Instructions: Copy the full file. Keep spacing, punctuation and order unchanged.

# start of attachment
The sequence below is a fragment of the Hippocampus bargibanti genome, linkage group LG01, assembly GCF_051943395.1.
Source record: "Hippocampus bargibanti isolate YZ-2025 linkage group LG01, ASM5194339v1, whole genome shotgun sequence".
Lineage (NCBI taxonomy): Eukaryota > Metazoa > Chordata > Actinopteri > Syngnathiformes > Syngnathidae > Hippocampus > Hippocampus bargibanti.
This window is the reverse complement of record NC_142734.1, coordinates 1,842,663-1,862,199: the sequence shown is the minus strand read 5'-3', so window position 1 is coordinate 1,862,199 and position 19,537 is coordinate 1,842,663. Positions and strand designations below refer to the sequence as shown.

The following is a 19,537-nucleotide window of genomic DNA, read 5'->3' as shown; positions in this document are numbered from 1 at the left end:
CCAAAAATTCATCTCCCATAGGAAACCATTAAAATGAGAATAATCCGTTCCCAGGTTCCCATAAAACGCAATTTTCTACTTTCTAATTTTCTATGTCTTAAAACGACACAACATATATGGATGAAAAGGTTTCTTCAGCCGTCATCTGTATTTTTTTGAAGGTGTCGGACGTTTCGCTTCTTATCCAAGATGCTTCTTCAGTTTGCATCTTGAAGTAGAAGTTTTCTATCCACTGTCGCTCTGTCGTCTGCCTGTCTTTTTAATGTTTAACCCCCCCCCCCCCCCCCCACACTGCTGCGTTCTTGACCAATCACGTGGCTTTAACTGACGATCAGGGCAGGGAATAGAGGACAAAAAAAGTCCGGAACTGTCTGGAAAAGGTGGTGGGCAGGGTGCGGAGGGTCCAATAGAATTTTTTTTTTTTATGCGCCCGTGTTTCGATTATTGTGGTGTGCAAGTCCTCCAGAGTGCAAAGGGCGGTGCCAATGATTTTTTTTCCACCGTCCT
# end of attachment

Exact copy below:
The sequence below is a fragment of the Hippocampus bargibanti genome, linkage group LG01, assembly GCF_051943395.1.
Source record: "Hippocampus bargibanti isolate YZ-2025 linkage group LG01, ASM5194339v1, whole genome shotgun sequence".
Lineage (NCBI taxonomy): Eukaryota > Metazoa > Chordata > Actinopteri > Syngnathiformes > Syngnathidae > Hippocampus > Hippocampus bargibanti.
This window is the reverse complement of record NC_142734.1, coordinates 1,842,663-1,862,199: the sequence shown is the minus strand read 5'-3', so window position 1 is coordinate 1,862,199 and position 19,537 is coordinate 1,842,663. Positions and strand designations below refer to the sequence as shown.

The following is a 19,537-nucleotide window of genomic DNA, read 5'->3' as shown; positions in this document are numbered from 1 at the left end:
CCAAAAATTCATCTCCCATAGGAAACCATTAAAATGAGAATAATCCGTTCCCAGGTTCCCATAAAACGCAATTTTCTACTTTCTAATTTTCTATGTCTTAAAACGACACAACATATATGGATGAAAAGGTTTCTTCAGCCGTCATCTGTATTTTTTTGAAGGTGTCGGACGTTTCGCTTCTTATCCAAGATGCTTCTTCAGTTTGCATCTTGAAGTAGAAGTTTTCTATCCACTGTCGCTCTGTCGTCTGCCTGTCTTTTTAATGTTTAACCCCCCCCCCCCCCCCCCACACTGCTGCGTTCTTGACCAATCACGTGGCTTTAACTGACGATCAGGGCAGGGAATAGAGGACAAAAAAAGTCCGGAACTGTCTGGAAAAGGTGGTGGGCAGGGTGCGGAGGGTCCAATAGAATTTTTTTTTTTTATGCGCCCGTGTTTCGATTATTGTGGTGTGCAAGTCCTCCAGAGTGCAAAGGGCGGTGCCAATGATTTTTTTTCCACCGTCCT